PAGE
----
PComp, Wk 6: Serial Input Labs

One thing I really appreciated about doing these labs was how they illuminated small bits of code that we’ve been using since the beginning, but honestly I had no idea what exactly it all meant (re: 9600 bauds, especially). Now I feel (slightly) more confident with writing code, or at least with dealing with the serial monitor.

Lab: Intro to Asynchronous Serial Communication

First thought: “Oooo I get to try out an accelerometer!”

No problems with hooking up the circuit. Starting to finally feel like I’ve got a hang on (some of) this stuff.

IMG_4550

Now I also get why we didn’t do serialWrite like we did digital or analogWrite for output – get garbage numbers! sends out binary that we can’t interpret.

Alright! Got serial monitor results for all three sensors, and I can distinguish them using punctuation. Cool. Also got the call and response way to work. Feeling good.

via GIPHY

Moving on to the second lab…
Lab: Serial Input to the p5.js IDE

This statement confused me, not sure if it’s a language or concept thing: “The P5.js serialport library can’t access your serial ports directly when a sketch is running in a browser or in the P5 sketch window.”

So, I thought the serialport could communicate when the p5 sketch window was open? Reading further…oh, communicates with server on computer. So it’s just not a “direct” connection? So the sketch isn’t connected to the device, but the code controlling the sketch/IDE is. I think that’s what this drawing means:

socket-serial-connection

When I did my p5 sketch…only got one port? did my USB need to be plugged in? Plug it in…and still only one:
ws://localhost:8081 – which, doesn’t look right to me.

So hopefully that’s mine? copy and pasted the code instead of typing and the same thing happened. So, guess that’s how it goes.

Well, when I started doing the second part of the lab – I got ther error and its also now listening 3 ports, including a USB that must be mine. I switched it and it worked! Or at least, there were no more errors. Not entirely sure why only one port was showing that first time.

At first I could tell that my potentiometer wasn’t talking to p5 (my number wasn’t changing. Did I need to have an arduino sketch uploaded that would read my potentiometer? Oh yes, never uploaded my sketch to the arduino. cool. let’s try that again. YUP. Detective skillz.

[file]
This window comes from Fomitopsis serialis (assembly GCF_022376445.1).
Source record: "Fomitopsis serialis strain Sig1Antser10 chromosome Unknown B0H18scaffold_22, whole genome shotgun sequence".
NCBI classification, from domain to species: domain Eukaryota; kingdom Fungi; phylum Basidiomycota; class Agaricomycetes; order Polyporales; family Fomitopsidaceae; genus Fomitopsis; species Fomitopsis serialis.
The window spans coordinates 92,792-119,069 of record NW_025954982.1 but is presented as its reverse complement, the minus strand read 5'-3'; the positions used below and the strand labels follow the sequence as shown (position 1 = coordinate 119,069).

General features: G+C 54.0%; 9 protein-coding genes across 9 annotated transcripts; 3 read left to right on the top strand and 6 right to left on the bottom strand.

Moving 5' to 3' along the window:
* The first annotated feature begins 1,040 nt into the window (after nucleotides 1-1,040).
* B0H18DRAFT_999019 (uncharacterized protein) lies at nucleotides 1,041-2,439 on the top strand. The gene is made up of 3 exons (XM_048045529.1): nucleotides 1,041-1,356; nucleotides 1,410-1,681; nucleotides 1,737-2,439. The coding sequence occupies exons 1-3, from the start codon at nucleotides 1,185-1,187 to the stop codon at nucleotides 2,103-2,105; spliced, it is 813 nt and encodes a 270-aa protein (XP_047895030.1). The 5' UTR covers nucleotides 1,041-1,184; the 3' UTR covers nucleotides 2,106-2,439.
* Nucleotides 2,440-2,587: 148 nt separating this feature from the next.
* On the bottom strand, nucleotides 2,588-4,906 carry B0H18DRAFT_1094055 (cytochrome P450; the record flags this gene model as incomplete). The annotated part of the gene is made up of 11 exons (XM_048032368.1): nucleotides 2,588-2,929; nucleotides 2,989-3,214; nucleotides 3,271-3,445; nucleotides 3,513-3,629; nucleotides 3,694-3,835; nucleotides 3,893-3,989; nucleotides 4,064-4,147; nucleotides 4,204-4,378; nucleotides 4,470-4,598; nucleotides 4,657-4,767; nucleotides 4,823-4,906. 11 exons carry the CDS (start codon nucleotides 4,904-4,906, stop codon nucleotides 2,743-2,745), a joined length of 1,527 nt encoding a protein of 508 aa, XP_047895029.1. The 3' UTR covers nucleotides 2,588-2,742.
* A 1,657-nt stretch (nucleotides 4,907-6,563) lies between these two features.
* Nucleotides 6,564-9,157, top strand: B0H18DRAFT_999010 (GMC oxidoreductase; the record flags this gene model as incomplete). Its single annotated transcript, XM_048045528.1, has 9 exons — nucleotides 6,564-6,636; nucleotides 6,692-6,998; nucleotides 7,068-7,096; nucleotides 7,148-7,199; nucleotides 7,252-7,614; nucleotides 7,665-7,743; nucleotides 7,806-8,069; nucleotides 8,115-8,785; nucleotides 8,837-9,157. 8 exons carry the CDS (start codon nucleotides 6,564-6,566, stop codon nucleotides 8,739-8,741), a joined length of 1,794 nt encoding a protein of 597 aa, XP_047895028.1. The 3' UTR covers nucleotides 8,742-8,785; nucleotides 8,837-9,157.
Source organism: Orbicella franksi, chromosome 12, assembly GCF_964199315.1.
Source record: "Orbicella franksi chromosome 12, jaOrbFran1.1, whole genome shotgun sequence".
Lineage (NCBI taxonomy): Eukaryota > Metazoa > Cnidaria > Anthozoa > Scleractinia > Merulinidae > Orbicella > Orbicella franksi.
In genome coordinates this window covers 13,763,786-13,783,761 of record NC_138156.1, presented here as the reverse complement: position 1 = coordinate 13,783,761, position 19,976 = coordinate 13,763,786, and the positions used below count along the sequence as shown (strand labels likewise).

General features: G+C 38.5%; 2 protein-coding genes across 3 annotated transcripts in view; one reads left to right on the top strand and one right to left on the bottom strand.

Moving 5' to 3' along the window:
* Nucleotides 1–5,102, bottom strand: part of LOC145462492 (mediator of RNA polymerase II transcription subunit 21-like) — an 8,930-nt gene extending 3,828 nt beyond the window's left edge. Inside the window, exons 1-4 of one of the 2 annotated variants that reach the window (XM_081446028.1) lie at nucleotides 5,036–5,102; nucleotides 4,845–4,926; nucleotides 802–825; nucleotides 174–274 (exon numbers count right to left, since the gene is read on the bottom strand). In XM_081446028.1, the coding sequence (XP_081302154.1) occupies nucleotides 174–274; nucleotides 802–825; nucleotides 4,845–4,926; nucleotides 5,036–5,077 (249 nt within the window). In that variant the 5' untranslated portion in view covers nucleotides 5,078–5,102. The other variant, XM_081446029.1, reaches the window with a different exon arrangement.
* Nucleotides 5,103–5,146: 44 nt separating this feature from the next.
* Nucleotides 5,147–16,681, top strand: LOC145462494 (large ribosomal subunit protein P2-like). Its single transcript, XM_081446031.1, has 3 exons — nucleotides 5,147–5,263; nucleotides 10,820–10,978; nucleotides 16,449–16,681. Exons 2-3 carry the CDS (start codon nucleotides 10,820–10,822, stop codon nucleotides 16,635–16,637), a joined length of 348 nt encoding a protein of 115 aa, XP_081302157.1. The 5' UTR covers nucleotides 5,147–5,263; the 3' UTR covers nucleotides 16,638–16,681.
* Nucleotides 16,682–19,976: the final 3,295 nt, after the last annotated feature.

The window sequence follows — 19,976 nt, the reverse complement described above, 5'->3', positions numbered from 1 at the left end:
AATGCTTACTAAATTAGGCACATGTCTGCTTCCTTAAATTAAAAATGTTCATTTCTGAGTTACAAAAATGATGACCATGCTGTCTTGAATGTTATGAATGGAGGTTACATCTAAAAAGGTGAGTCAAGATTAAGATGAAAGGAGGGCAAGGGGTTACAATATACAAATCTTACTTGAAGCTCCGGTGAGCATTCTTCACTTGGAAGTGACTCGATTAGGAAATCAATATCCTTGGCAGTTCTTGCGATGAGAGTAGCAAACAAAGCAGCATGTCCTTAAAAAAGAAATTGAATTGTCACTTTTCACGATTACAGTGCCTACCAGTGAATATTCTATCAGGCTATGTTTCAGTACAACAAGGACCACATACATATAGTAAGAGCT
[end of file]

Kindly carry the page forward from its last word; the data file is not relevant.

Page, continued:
Here’s my video of the graphing:

serialCommunication_graph_movie from Zoe Bachman on Vimeo.

Tried out the delay – much choppier, I guess because it’s not gathering data as frequently so there are bigger jumps.

Then I changed it so it would read a string and now there are spaces between the lines. << Not sure I entirely get strings. It’s just a string of bits/bytes? Of different lengths?

Also, why would it read a string that was greater than zero if it said a complete string was every three to six bytes? Shouldn’t it be greater than 3?:

“Remember, the ‘data’ event occurs every time a new byte comes in the serial port. Now that you’re sending an ASCII-encoded string, every potentiometer reading is several bytes long. So you only get a complete string every three to six bytes (three for “0\r\n” and six for “1023\r\n”). Sometimes, when the serialEvent() function calls serial.readStringUntil(‘\r\n’); it gets nothing. That’s when draw() draws the gaps. You need to change your function to check that the resulting string is actually a valid number before you put the string into inData. First, create a local variable to get the string, then check to see if the string’s length is greater than zero. If it is, then put it into inData so that the other functions in the sketch can use the new data. Here’s how you do that:”

Well, got it all to work! yay! I even changed the numbers in the arduino file to get the full 0-1023 range by taking out the mapping. I have to say though, I preferred the sketch when the ranges were 0-255…gave me better control over the graph!

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14. October 2015 by zoe.bachman.itp
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